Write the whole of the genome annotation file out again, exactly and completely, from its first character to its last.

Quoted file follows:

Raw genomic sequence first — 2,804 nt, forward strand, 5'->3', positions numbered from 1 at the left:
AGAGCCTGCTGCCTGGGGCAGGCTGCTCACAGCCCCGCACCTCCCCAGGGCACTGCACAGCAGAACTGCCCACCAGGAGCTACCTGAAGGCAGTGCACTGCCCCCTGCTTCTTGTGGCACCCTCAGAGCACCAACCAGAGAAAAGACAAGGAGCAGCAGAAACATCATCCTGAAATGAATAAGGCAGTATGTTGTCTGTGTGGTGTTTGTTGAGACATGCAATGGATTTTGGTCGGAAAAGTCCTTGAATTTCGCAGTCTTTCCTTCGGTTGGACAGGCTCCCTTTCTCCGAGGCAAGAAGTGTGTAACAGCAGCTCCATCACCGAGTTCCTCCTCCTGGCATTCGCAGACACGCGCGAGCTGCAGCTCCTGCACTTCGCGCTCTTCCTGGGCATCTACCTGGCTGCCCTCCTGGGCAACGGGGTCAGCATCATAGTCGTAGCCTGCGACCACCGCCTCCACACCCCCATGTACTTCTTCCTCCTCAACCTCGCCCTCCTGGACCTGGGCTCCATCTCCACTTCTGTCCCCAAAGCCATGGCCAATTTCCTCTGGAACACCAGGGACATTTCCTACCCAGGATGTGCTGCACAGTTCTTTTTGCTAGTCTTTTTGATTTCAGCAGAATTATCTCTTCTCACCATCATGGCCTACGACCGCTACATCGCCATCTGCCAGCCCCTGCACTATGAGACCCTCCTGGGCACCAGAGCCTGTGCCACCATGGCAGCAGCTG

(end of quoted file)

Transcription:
Raw genomic sequence first — 2,804 nt, forward strand, 5'->3', positions numbered from 1 at the left:
AGAGCCTGCTGCCTGGGGCAGGCTGCTCACAGCCCCGCACCTCCCCAGGGCACTGCACAGCAGAACTGCCCACCAGGAGCTACCTGAAGGCAGTGCACTGCCCCCTGCTTCTTGTGGCACCCTCAGAGCACCAACCAGAGAAAAGACAAGGAGCAGCAGAAACATCATCCTGAAATGAATAAGGCAGTATGTTGTCTGTGTGGTGTTTGTTGAGACATGCAATGGATTTTGGTCGGAAAAGTCCTTGAATTTCGCAGTCTTTCCTTCGGTTGGACAGGCTCCCTTTCTCCGAGGCAAGAAGTGTGTAACAGCAGCTCCATCACCGAGTTCCTCCTCCTGGCATTCGCAGACACGCGCGAGCTGCAGCTCCTGCACTTCGCGCTCTTCCTGGGCATCTACCTGGCTGCCCTCCTGGGCAACGGGGTCAGCATCATAGTCGTAGCCTGCGACCACCGCCTCCACACCCCCATGTACTTCTTCCTCCTCAACCTCGCCCTCCTGGACCTGGGCTCCATCTCCACTTCTGTCCCCAAAGCCATGGCCAATTTCCTCTGGAACACCAGGGACATTTCCTACCCAGGATGTGCTGCACAGTTCTTTTTGCTAGTCTTTTTGATTTCAGCAGAATTATCTCTTCTCACCATCATGGCCTACGACCGCTACATCGCCATCTGCCAGCCCCTGCACTATGAGACCCTCCTGGGCACCAGAGCCTGTGCCACCATGGCAGCAGCTG